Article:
Non-disclosure and confidentiality provisions can be an important aspect of resolving a case through settlement. But when one of the parties is a purported class, and the allegation is an antitrust violation, settlement and secrecy may be like water and oil.
This tension came to a head in Shane Group v. Blue Cross Blue Shield of Michigan, in which the Sixth Circuit vacated a $30 million settlement between the defendant and a class of Michigan citizens and corporations, settling allegations of health insurance price fixing. The reason: the district court refused to unseal the parties’ substantive filings – including the Amended Complaint, the motion for class certification, and the expert report on which the settlement was based. When a group of class members moved to intervene to unseal parts of the record and adjourn Rule 23 fairness hearings until they could review the settlement, the district court denied their motion to intervene. In the district court’s own view, the settlement was “fair, reasonable, and adequate,” and thus, class members had no further need for information about the case.
The Sixth Circuit disagreed. Rule 23(e) gives class members the right to object to a proposed settlement, but they “cannot participate meaningfully in the process,” the Sixth Circuit found, “unless they can review the bases of the proposed settlement and the other documents in the court record.” The court found that the district court’s refusal to grant purported class members and possible objectors’ access to the record, including the report of plaintiffs’ damages expert, stymied that process. The court reasoned that, without that information, class members could not know “whether it does or does not make sense” to accept the settlement. Because the class representatives and the defendants had approved the settlement only after reviewing documents under seal, the Sixth Circuit reasoned that “the unnamed class members [were] entitled to do the same.” According to the Court, unnamed class members were “able to access only fragmentary information about the conduct giving rise to this litigation, and next to nothing about the bases of the settlement itself.” In short, the Sixth Circuit concluded that “[t]he Rule 23(e) objection process seriously malfunctioned” because the district court over-sealed the record.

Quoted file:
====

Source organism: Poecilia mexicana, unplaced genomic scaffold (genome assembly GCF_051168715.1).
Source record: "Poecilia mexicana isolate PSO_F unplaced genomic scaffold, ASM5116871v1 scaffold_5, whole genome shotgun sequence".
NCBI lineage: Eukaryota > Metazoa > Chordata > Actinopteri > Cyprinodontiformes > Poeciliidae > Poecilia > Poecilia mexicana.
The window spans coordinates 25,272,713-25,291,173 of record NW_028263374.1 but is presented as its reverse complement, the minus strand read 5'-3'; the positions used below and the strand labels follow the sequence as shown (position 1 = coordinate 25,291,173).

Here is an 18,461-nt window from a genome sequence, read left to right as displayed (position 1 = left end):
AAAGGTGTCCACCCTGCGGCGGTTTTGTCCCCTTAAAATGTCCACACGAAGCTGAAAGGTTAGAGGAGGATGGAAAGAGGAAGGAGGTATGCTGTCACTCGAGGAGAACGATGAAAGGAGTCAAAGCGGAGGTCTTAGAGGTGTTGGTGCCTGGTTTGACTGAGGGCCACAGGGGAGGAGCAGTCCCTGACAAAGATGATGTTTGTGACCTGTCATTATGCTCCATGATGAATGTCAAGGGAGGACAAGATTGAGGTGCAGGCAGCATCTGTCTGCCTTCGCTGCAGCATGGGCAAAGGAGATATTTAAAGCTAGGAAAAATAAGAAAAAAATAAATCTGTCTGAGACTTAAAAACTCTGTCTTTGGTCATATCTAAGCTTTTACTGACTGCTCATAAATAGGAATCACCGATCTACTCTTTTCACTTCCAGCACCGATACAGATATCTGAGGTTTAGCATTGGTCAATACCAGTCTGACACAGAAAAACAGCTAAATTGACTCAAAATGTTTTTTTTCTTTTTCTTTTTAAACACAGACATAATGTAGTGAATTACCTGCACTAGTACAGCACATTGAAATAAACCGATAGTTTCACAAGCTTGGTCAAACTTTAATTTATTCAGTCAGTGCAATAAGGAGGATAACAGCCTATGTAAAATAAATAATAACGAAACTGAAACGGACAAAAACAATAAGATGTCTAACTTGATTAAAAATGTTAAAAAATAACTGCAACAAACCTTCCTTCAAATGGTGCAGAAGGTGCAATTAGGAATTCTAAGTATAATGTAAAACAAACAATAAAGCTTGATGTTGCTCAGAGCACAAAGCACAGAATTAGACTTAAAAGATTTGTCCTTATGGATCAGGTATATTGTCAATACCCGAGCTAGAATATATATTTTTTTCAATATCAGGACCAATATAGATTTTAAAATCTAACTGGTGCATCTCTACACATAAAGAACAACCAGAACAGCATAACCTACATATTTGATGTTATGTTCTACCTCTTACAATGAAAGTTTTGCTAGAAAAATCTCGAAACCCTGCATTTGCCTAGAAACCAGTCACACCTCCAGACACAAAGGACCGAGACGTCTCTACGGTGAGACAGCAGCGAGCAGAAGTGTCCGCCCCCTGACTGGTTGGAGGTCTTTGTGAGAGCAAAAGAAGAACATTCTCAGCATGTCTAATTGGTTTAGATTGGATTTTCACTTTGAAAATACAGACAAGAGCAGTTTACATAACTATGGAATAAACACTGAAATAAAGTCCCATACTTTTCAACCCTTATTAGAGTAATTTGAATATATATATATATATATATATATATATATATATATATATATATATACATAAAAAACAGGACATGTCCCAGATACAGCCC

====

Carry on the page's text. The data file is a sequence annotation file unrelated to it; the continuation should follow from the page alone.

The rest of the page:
Not only did the Sixth Circuit vacate the settlement, but it also revisited the district court’s previous sealing orders. The Court explained that the public has a strong interest in court records, particularly in class actions where members of the public are by definition parties to the case, and particularly in antitrust actions “in which the public has a keen and legitimate interest.” The Court found that the district court had confused the standards for a Rule 26 protective order “with the vastly more demanding standards for sealing off judicial records from public view.” Accordingly, the Sixth Circuit held that a party seeking to restrict public access must offer detailed “document-by-document, line-by-line” analysis explaining why disclosure would cause serious injury. In this case, according to the Court, the parties had mustered only perfunctory justifications for their sealing requests. The Sixth Circuit considered these “patently inadequate,” so it vacated every sealing order entered by the district court.
Confidentiality issues arise in every antitrust action, as competition cases tend to involve competitively-sensitive or proprietary information, including pricing and cost data as well as strategy documents. Sealing decisions are reviewed on an abuse of discretion standard, so trial court decisions are still entitled to significant deference. As a result of this ruling, courts in the Sixth Circuit may be more reluctant to seal materials simply because parties claim without support that their documents contain “financial and negotiating information.” If parties fail to identify justifications for their sealing requests during the litigation, a court may revisit those justifications in assessing a class settlement. And litigants seeking to prevent the disclosure of previously-sealed information will more carefully assess what information class members actually need to evaluate a settlement. Parties should be mindful of the balance between the need to protect truly sensitive and confidential information with the risk that a court may blow up a settlement because the parties sealed too much information.
**Owen Masters, a summer associate in Proskauer’s Washington, D.C. office and a rising 3L at University of Virginia, co-authored this post.